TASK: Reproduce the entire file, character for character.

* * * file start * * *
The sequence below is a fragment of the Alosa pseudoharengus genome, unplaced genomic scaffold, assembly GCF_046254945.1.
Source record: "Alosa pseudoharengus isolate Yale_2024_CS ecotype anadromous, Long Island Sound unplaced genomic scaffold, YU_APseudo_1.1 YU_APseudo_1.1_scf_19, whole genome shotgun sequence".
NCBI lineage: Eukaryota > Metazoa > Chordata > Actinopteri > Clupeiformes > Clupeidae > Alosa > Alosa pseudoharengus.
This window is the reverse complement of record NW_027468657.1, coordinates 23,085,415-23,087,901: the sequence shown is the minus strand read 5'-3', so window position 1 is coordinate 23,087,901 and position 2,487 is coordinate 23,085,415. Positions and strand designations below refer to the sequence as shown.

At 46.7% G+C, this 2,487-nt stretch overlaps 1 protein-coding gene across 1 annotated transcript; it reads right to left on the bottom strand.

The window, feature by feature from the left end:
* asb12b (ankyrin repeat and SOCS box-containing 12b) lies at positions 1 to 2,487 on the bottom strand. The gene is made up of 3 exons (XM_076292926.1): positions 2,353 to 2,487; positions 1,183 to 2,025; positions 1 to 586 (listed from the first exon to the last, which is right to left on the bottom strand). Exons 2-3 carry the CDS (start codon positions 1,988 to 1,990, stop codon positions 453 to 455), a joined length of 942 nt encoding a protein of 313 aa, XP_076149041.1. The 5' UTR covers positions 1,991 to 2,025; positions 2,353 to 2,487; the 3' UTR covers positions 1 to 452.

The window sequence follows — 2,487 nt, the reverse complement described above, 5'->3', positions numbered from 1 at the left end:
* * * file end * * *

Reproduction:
The sequence below is a fragment of the Alosa pseudoharengus genome, unplaced genomic scaffold, assembly GCF_046254945.1.
Source record: "Alosa pseudoharengus isolate Yale_2024_CS ecotype anadromous, Long Island Sound unplaced genomic scaffold, YU_APseudo_1.1 YU_APseudo_1.1_scf_19, whole genome shotgun sequence".
NCBI lineage: Eukaryota > Metazoa > Chordata > Actinopteri > Clupeiformes > Clupeidae > Alosa > Alosa pseudoharengus.
This window is the reverse complement of record NW_027468657.1, coordinates 23,085,415-23,087,901: the sequence shown is the minus strand read 5'-3', so window position 1 is coordinate 23,087,901 and position 2,487 is coordinate 23,085,415. Positions and strand designations below refer to the sequence as shown.

At 46.7% G+C, this 2,487-nt stretch overlaps 1 protein-coding gene across 1 annotated transcript; it reads right to left on the bottom strand.

The window, feature by feature from the left end:
* asb12b (ankyrin repeat and SOCS box-containing 12b) lies at positions 1 to 2,487 on the bottom strand. The gene is made up of 3 exons (XM_076292926.1): positions 2,353 to 2,487; positions 1,183 to 2,025; positions 1 to 586 (listed from the first exon to the last, which is right to left on the bottom strand). Exons 2-3 carry the CDS (start codon positions 1,988 to 1,990, stop codon positions 453 to 455), a joined length of 942 nt encoding a protein of 313 aa, XP_076149041.1. The 5' UTR covers positions 1,991 to 2,025; positions 2,353 to 2,487; the 3' UTR covers positions 1 to 452.

The window sequence follows — 2,487 nt, the reverse complement described above, 5'->3', positions numbered from 1 at the left end: